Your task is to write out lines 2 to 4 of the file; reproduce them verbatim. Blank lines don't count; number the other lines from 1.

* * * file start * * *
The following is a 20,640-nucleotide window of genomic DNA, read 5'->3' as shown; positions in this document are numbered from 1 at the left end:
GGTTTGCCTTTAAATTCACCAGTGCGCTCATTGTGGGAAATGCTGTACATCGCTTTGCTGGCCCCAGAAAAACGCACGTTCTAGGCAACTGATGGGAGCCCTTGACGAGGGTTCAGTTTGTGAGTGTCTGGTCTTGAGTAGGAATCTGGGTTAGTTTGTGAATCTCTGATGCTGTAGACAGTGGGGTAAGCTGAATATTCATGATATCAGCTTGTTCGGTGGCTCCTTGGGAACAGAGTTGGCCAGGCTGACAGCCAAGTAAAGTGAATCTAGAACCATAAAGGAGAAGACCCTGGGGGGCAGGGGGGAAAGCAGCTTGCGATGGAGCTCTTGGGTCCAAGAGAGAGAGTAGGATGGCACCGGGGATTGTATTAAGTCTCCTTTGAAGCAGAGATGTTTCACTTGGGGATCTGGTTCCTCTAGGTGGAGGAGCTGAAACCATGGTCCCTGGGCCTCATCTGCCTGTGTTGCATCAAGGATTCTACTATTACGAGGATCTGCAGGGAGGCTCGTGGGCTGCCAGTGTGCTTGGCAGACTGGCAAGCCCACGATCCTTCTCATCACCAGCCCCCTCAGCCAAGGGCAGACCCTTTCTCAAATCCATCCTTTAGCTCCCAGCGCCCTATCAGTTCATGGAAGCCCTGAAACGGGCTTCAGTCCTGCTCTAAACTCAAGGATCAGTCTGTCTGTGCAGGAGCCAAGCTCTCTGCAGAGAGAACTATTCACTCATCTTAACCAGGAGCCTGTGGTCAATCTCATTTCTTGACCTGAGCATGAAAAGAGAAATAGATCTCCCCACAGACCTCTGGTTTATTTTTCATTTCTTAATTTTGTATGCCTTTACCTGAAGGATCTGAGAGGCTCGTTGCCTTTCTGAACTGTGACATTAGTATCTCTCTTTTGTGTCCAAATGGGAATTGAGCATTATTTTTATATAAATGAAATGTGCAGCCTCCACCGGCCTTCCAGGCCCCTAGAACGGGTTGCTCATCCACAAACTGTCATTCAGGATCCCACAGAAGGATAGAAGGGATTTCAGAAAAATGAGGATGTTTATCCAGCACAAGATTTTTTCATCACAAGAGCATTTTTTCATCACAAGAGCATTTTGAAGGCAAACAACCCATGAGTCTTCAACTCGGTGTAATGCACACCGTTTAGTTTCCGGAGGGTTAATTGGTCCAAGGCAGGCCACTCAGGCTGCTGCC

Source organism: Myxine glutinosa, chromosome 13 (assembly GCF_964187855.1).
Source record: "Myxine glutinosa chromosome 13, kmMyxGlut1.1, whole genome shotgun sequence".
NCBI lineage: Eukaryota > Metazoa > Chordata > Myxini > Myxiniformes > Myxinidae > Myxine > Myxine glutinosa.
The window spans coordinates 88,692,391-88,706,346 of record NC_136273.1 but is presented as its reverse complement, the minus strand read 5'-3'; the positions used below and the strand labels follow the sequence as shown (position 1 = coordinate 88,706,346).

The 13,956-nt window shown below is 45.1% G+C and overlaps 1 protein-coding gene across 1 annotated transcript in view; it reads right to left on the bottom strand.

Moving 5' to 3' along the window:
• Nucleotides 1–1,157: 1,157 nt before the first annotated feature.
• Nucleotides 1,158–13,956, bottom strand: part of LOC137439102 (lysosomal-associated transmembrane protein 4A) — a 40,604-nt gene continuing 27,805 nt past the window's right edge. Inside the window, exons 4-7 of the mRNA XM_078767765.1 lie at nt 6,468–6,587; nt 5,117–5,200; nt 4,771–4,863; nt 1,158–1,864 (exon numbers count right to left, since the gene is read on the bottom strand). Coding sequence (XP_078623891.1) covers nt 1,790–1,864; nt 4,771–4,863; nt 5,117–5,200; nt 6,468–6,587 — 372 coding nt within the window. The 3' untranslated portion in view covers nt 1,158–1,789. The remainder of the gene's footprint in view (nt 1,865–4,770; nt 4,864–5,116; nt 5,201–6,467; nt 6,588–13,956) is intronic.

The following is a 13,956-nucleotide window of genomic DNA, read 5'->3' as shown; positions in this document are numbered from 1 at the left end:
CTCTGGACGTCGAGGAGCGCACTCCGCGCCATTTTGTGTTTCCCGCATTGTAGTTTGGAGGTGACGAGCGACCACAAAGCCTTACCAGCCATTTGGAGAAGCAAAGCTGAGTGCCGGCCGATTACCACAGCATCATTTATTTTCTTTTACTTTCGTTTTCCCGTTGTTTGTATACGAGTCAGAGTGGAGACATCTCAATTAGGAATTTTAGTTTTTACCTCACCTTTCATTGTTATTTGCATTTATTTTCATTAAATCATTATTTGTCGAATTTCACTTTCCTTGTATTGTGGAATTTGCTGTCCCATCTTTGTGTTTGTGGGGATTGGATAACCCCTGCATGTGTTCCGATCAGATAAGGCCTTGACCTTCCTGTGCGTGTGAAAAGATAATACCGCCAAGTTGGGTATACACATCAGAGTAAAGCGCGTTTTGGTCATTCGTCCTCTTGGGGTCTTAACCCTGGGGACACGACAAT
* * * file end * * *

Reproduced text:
GGTTTGCCTTTAAATTCACCAGTGCGCTCATTGTGGGAAATGCTGTACATCGCTTTGCTGGCCCCAGAAAAACGCACGTTCTAGGCAACTGATGGGAGCCCTTGACGAGGGTTCAGTTTGTGAGTGTCTGGTCTTGAGTAGGAATCTGGGTTAGTTTGTGAATCTCTGATGCTGTAGACAGTGGGGTAAGCTGAATATTCATGATATCAGCTTGTTCGGTGGCTCCTTGGGAACAGAGTTGGCCAGGCTGACAGCCAAGTAAAGTGAATCTAGAACCATAAAGGAGAAGACCCTGGGGGGCAGGGGGGAAAGCAGCTTGCGATGGAGCTCTTGGGTCCAAGAGAGAGAGTAGGATGGCACCGGGGATTGTATTAAGTCTCCTTTGAAGCAGAGATGTTTCACTTGGGGATCTGGTTCCTCTAGGTGGAGGAGCTGAAACCATGGTCCCTGGGCCTCATCTGCCTGTGTTGCATCAAGGATTCTACTATTACGAGGATCTGCAGGGAGGCTCGTGGGCTGCCAGTGTGCTTGGCAGACTGGCAAGCCCACGATCCTTCTCATCACCAGCCCCCTCAGCCAAGGGCAGACCCTTTCTCAAATCCATCCTTTAGCTCCCAGCGCCCTATCAGTTCATGGAAGCCCTGAAACGGGCTTCAGTCCTGCTCTAAACTCAAGGATCAGTCTGTCTGTGCAGGAGCCAAGCTCTCTGCAGAGAGAACTATTCACTCATCTTAACCAGGAGCCTGTGGTCAATCTCATTTCTTGACCTGAGCATGAAAAGAGAAATAGATCTCCCCACAGACCTCTGGTTTATTTTTCATTTCTTAATTTTGTATGCCTTTACCTGAAGGATCTGAGAGGCTCGTTGCCTTTCTGAACTGTGACATTAGTATCTCTCTTTTGTGTCCAAATGGGAATTGAGCATTATTTTTATATAAATGAAATGTGCAGCCTCCACCGGCCTTCCAGGCCCCTAGAACGGGTTGCTCATCCACAAACTGTCATTCAGGATCCCACAGAAGGATAGAAGGGATTTCAGAAAAATGAGGATGTTTATCCAGCACAAGATTTTTTCATCACAAGAGCATTTTTTCATCACAAGAGCATTTTGAAGGCAAACAACCCATGAGTCTTCAACTCGGTGTAATGCACACCGTTTAGTTTCCGGAGGGTTAATTGGTCCAAGGCAGGCCACTCAGGCTGCTGCC

Source organism: Myxine glutinosa, chromosome 13 (assembly GCF_964187855.1).
Source record: "Myxine glutinosa chromosome 13, kmMyxGlut1.1, whole genome shotgun sequence".